Also Felix has too much say in what happens to him, by book 6 he is still only just 14 yrs old. I'm certain that any Jewish boy as well known as Felix by the end of book 5, would have been picked up either in Poland or Australia by a Jewish charity or Zionist organisation as they were very active after the war and it would have been far more realistic for this to have happened rather than where Felix ended up. This book, Maybe is very weak, the plot is very disappointing even though action packed, I did not like it.
So these last couple of books spoil the series for me, the adult reader, now I've come to the end. I've read too many Holocaust books written by survivors, and they are so so much more worth reading.
87) Blue Dog by Louis de Bernières (2016)
This is the prequel to Red Dog and in the author's note at the back of the book de Bernières says that the producer of the Red Dog film (which I loved) was so in love with the red cloud kelpie that he made a prequel film about where the dog's life started off. Before the film came out it was suggested to the publisher that de Bernières could write a tie-in novel. He was not interested at all but after reading the script, which was very good, he decided to take on the project though he did stray from the script.
This is a delightful story of a boy who ends up living on his grandfather's remote cattle station in northwest Australia while his mother recovers from a nervous breakdown after the death of his father.
Must read Red Dog
>36 FAMeulstee: Hi Anita - I really needed that retail therapy so was happy to realise that it coincided with my LT anniversary.
>37 kidzdoc: Hi Darryl - I've been following Matt Haig for several years and he used to be really funny when promoting his books but went quite politicised for a while after Brexit and Trump happened. I could see it not being healthy for him having read his Reasons to Stay Alive.
88) The Dumpster Saga by Craig Harrison (2007)
children's fiction, NZ
This was an entertaining read about two brothers. The family dynamics are great and Ben's new part-time job at the supermarket dressing up as a biscuit bear makes for hilarious reading. The plot revolves around a strange plastic helmet with propeller that Chesney, the younger brother, finds in a nearby dumpster. Add in Great Aunt Irene, the local tennis club committee, dwarves, a chicken costume wearing union official and an alien.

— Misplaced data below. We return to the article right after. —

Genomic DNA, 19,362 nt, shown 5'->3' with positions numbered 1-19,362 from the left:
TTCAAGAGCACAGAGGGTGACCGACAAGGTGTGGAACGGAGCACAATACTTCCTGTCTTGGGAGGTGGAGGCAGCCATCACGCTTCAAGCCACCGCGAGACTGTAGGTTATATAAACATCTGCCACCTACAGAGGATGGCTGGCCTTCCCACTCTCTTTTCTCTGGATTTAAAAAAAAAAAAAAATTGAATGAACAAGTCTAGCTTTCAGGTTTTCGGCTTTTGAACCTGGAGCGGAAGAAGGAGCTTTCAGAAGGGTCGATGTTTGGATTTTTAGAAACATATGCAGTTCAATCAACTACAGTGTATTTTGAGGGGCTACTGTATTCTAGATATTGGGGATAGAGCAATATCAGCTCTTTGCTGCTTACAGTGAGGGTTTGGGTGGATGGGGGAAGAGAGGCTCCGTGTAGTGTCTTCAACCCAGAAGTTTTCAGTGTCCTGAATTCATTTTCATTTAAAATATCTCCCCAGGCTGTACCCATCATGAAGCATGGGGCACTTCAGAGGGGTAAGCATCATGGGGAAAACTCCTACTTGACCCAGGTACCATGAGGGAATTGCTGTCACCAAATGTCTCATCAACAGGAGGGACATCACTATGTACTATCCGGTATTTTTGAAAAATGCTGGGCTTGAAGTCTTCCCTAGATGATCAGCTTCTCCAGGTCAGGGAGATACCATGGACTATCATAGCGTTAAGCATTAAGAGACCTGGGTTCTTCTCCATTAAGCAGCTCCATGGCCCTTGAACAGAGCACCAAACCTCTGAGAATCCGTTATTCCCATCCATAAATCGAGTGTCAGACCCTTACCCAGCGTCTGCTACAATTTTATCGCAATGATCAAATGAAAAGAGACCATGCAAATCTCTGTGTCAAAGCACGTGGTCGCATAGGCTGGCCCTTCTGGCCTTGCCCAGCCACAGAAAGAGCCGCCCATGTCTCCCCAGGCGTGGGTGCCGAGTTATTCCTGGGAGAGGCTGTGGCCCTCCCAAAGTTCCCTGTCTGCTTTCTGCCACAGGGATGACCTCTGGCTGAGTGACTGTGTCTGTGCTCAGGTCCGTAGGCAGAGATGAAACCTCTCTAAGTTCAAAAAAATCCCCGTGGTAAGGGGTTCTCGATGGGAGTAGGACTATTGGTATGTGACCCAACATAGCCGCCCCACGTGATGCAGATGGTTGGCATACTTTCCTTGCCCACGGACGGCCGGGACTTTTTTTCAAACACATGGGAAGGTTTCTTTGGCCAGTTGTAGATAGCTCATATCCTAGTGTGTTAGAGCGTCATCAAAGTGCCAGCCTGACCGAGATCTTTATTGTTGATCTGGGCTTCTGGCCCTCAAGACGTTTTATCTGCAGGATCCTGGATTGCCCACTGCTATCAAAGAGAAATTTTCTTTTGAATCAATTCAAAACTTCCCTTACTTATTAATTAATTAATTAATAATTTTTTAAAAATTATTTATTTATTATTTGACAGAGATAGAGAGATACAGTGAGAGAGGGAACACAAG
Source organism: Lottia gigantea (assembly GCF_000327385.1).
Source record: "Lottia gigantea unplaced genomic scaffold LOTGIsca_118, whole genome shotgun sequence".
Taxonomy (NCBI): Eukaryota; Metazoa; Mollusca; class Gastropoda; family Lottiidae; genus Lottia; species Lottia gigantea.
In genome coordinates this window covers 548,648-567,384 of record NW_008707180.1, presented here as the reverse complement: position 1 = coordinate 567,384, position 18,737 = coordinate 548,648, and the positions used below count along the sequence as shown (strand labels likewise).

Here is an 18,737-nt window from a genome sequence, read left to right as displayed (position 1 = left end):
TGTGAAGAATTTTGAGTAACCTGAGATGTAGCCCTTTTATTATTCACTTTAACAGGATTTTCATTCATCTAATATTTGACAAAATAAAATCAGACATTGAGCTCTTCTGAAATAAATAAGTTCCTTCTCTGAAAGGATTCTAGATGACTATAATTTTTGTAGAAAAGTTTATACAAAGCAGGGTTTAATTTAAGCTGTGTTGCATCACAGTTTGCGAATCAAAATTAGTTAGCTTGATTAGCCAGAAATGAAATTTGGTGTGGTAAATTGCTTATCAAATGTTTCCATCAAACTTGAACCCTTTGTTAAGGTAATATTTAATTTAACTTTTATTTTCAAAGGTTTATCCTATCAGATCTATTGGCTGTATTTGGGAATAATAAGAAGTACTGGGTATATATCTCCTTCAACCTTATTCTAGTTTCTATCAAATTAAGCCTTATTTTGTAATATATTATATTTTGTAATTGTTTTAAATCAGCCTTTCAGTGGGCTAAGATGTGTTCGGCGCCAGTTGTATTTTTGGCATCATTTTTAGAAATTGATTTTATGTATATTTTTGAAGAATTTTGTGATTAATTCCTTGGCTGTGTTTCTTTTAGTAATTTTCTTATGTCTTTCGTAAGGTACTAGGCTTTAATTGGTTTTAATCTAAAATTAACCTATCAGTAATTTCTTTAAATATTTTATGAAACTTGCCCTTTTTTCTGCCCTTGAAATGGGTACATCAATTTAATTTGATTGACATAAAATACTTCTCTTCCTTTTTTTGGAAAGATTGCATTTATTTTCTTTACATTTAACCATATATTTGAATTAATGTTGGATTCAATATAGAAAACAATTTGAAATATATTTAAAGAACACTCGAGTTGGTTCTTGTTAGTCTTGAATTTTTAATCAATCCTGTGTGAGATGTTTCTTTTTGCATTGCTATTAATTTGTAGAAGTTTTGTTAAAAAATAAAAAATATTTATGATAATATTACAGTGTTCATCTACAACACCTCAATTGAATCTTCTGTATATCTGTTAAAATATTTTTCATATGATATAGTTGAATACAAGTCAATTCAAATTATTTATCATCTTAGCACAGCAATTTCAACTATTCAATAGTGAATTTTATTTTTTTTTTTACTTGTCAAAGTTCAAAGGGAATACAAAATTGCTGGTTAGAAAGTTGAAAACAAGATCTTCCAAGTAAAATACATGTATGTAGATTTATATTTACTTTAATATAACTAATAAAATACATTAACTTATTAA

Harrison wrote the adult scifi, The quiet earth.
89) Nevermoor: The trials of Morrigan Crow by Jessica Townsend (2017)
Nevermoor #1. Good timing to read this as the next book is due out in a month or so. I enjoyed this quite a lot.
Morrigan Crow is a cursed child and about to meet her fate when she is rescued and taken to another magical world. I loved some of the imaginative features of the story.
90) The Invasion by Peadar Ó Guilín (2018)
Greylands #2. The sequel to The Call. If you like your faerie dark and horrific then this is for you. This isn't as brilliant as the first book but is a fairly good sequel. A few threads left untied but overall our heroes manage to save Ireland from being taken over by the faerie folk out for revenge.
You've been busy since I last visited, Kerry. The germ book looks good; I'm going to see if I can find a copy. The Gleitzman series sounds good, at least the beginning. I'm going to try the first one.
>30 avatiakh: nice haul - Midnight in Peking is the only one I've read, and it was very good.
I'm hoping my library has a copy of Marlborough Man - that sounds like one I would like.
>42 avatiakh: Oh, I liked that one! I forgot that the next one is due out soon.
>44 BLBera: While Marlborough Man was a good read, the two books I read in July were probably even better; The Broken Shore and Gunshot Road.
The Gleitzman books were ok to start with, I just got a bit annoyed by the 5th book that the plot became too sensational.
Do not lick this book was very adorable even though it was about microbes.
>45 ChelleBearss: Yes, I'm in the library queue now for the next book, though I have a feeling that I'll have a long wait for it.